W. Todd Kaneko


W. Todd Kaneko is the author of This is How the Bone Sings (Black Lawrence Press 2020) and The Dead Wrestler Elegies, which will be rereleased as a second edition by New Michigan Press in 2021. He is co-author with Amorak Huey of Poetry: A Writers’ Guide and Anthology (Bloomsbury Academic 2018), and Slash / Slash, winner of the 2020 Diode Editions Chapbook Contest. His poems, essays, and stories can be seen in Poetry, Alaskan Quarterly Review, Los Angeles Review, The Normal School, Hobart, [PANK], Blackbird, The Rumpus, Song of the Owashtanong: Grand Rapids Poetry in the 21st Century, Bring the Noise: The Best Pop Culture Essays from Barrelhouse Magazine, Best Small Fictions 2017 and 2018, and many other journals and anthologies. He holds degrees from Arizona State University (MFA, Creative Writing) and the University of Washington (BA, English). A Kundiman fellow, his work has been nominated for Best of the Net and the Pushcart Prize. Originally from Seattle, he is currently an Associate Professor in the Writing Department at Grand Valley State University and lives with his family in Grand Rapids, Michigan. Source

Elegy for Bruce Lee

Somewhere in the dark sky is a beautiful fight,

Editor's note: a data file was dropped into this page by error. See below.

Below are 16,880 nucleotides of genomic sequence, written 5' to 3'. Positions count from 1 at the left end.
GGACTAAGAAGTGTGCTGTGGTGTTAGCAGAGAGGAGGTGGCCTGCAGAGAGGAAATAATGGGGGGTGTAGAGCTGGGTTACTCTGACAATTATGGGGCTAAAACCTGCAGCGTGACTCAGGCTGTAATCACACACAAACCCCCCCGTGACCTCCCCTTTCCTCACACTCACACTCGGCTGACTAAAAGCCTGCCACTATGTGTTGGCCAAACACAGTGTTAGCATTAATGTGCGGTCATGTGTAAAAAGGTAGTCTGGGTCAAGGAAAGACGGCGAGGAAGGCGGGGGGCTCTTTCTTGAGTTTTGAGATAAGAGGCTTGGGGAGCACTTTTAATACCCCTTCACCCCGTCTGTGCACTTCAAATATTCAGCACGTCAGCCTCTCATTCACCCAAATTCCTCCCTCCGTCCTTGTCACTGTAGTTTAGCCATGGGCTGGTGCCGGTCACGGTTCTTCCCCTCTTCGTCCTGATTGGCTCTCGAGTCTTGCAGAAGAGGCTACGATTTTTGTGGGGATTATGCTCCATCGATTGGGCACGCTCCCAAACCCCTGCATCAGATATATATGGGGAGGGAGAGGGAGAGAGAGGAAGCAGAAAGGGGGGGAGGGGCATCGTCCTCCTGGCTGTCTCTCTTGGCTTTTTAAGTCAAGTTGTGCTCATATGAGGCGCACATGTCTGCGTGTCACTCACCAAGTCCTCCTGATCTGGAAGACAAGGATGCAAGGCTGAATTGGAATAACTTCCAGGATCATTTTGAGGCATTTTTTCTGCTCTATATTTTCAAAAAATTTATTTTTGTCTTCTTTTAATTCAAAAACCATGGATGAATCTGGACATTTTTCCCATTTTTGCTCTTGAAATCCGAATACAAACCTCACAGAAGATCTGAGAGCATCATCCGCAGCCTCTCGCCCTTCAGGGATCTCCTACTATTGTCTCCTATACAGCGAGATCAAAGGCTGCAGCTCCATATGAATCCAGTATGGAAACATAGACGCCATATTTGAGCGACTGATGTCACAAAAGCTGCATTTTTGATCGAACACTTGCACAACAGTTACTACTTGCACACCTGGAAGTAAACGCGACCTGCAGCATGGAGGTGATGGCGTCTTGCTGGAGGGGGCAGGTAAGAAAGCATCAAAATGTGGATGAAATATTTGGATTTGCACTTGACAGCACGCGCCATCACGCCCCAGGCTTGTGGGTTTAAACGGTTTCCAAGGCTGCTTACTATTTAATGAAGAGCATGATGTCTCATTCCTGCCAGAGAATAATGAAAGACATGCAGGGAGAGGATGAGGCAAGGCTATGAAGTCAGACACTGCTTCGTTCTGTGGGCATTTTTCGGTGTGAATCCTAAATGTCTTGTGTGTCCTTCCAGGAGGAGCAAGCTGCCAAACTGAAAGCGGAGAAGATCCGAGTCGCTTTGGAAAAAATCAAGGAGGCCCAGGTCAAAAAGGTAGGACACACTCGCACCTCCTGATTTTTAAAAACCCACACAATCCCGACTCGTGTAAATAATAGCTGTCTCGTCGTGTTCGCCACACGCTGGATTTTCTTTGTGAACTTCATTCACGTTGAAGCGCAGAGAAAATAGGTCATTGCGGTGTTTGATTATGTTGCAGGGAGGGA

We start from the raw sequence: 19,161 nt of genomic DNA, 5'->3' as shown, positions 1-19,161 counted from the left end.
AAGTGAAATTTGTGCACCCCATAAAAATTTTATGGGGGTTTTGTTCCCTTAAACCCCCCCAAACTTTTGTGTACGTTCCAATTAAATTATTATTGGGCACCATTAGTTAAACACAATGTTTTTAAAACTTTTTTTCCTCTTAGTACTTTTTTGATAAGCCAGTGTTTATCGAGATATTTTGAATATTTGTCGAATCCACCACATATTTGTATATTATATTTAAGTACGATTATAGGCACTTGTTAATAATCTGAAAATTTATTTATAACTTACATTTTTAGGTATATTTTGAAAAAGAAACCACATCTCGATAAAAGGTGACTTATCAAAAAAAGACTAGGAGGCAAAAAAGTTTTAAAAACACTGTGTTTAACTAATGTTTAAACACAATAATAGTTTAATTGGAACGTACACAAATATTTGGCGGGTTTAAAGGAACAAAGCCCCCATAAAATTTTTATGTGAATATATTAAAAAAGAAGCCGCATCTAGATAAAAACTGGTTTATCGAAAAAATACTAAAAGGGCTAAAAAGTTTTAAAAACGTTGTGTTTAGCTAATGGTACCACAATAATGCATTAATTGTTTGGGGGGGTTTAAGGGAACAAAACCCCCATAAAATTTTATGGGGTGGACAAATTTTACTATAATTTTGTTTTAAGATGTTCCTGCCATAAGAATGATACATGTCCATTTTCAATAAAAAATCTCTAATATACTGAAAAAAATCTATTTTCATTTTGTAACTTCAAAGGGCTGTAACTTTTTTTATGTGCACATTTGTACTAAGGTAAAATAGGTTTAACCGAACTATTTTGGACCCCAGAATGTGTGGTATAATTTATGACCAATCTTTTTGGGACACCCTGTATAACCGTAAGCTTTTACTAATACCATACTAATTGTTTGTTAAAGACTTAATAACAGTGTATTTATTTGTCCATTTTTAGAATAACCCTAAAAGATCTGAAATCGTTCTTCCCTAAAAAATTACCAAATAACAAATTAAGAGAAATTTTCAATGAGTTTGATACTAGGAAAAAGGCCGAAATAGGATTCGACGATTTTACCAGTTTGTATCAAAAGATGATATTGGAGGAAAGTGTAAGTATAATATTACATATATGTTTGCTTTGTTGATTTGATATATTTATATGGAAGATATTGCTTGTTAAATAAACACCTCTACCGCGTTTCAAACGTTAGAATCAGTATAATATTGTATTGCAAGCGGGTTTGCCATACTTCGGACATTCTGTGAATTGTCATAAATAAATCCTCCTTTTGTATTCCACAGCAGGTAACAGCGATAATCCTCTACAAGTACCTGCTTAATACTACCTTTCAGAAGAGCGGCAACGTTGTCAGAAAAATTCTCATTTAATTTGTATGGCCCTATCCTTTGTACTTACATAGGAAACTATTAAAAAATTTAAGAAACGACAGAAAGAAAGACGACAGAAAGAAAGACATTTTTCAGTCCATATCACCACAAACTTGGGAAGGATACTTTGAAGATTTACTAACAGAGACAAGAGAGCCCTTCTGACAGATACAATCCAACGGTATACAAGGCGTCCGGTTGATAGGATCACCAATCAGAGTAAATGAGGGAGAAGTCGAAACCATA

one-two, cha cha chá—all our knuckles rapping


against the stars’ edges for the dancing master,

for a flying sidekick to our bodies’ centers.


My father called you Little Dragon Lee, told me

how you swiveled your hips across the floor—


three-four, cha cha chá—then you both wrote

love poems for a girl in your English class.


I practiced throwing roundhouse kicks as a boy,

feet aimed at my reflection in store windows,


at street signs, at parked cars, everything I knew

I could break. Now, my feet cannot leave


the ground, and I write love poems for the dead.

The last time I watched Enter the Dragon,


I imagined it was my father emerging victorious

from the hall of mirrors, my father hustling


on the dance floor, because the last time

I saw my father, he had been waiting for me


the whole day in the morgue. Hold me,

he said, and I did until his body stopped


acting like it was alive. There is no fight

where there is no spark, no wretched cock crow


in the dark, just this cha cha chá—grief is a fist

and a promise to hurt someone. Just give it


an inch between knuckle and breastbone.

It will punch through everyone.





Literary Movements:


Anthology Years:




Childhood & Coming of Age

Death & Loss


Poetic Form

Pop Culture

Literary Devices:


two lines of verse, usually in the same meter and joined by rhyme, that form a unit


a meditation on death, often in thoughtful mourning lamentation

Internal Rhyme

A rhyme involving a word in the middle of a line and another at the end of the line or in the middle of the next.


a comparison between two unrelated things through a shared characteristic